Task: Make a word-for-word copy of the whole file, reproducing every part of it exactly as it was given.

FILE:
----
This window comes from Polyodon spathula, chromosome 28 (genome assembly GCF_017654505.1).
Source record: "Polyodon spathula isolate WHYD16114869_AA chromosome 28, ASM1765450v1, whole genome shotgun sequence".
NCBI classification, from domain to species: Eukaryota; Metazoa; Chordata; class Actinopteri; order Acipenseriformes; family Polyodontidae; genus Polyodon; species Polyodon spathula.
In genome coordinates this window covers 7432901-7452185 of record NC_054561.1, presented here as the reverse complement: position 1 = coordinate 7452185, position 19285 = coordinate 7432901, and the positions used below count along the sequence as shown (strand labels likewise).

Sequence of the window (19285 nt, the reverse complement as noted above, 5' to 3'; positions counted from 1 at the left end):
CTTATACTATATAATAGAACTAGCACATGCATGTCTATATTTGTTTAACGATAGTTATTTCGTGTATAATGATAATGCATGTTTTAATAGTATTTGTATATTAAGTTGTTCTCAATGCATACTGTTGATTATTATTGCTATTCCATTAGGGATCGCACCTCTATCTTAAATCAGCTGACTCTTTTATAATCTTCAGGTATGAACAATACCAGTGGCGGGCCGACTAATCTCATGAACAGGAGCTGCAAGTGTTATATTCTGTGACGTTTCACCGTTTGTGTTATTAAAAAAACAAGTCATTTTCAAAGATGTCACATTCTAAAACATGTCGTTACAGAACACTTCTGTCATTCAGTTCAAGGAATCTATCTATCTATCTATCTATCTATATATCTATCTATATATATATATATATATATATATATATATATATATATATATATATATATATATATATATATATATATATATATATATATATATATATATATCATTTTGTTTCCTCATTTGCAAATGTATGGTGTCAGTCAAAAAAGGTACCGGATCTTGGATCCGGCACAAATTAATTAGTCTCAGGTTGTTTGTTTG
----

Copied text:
This window comes from Polyodon spathula, chromosome 28 (genome assembly GCF_017654505.1).
Source record: "Polyodon spathula isolate WHYD16114869_AA chromosome 28, ASM1765450v1, whole genome shotgun sequence".
NCBI classification, from domain to species: Eukaryota; Metazoa; Chordata; class Actinopteri; order Acipenseriformes; family Polyodontidae; genus Polyodon; species Polyodon spathula.
In genome coordinates this window covers 7432901-7452185 of record NC_054561.1, presented here as the reverse complement: position 1 = coordinate 7452185, position 19285 = coordinate 7432901, and the positions used below count along the sequence as shown (strand labels likewise).

Sequence of the window (19285 nt, the reverse complement as noted above, 5' to 3'; positions counted from 1 at the left end):
CTTATACTATATAATAGAACTAGCACATGCATGTCTATATTTGTTTAACGATAGTTATTTCGTGTATAATGATAATGCATGTTTTAATAGTATTTGTATATTAAGTTGTTCTCAATGCATACTGTTGATTATTATTGCTATTCCATTAGGGATCGCACCTCTATCTTAAATCAGCTGACTCTTTTATAATCTTCAGGTATGAACAATACCAGTGGCGGGCCGACTAATCTCATGAACAGGAGCTGCAAGTGTTATATTCTGTGACGTTTCACCGTTTGTGTTATTAAAAAAACAAGTCATTTTCAAAGATGTCACATTCTAAAACATGTCGTTACAGAACACTTCTGTCATTCAGTTCAAGGAATCTATCTATCTATCTATCTATCTATATATCTATCTATATATATATATATATATATATATATATATATATATATATATATATATATATATATATATATATATATATATATATATATATATATATATATCATTTTGTTTCCTCATTTGCAAATGTATGGTGTCAGTCAAAAAAGGTACCGGATCTTGGATCCGGCACAAATTAATTAGTCTCAGGTTGTTTGTTTG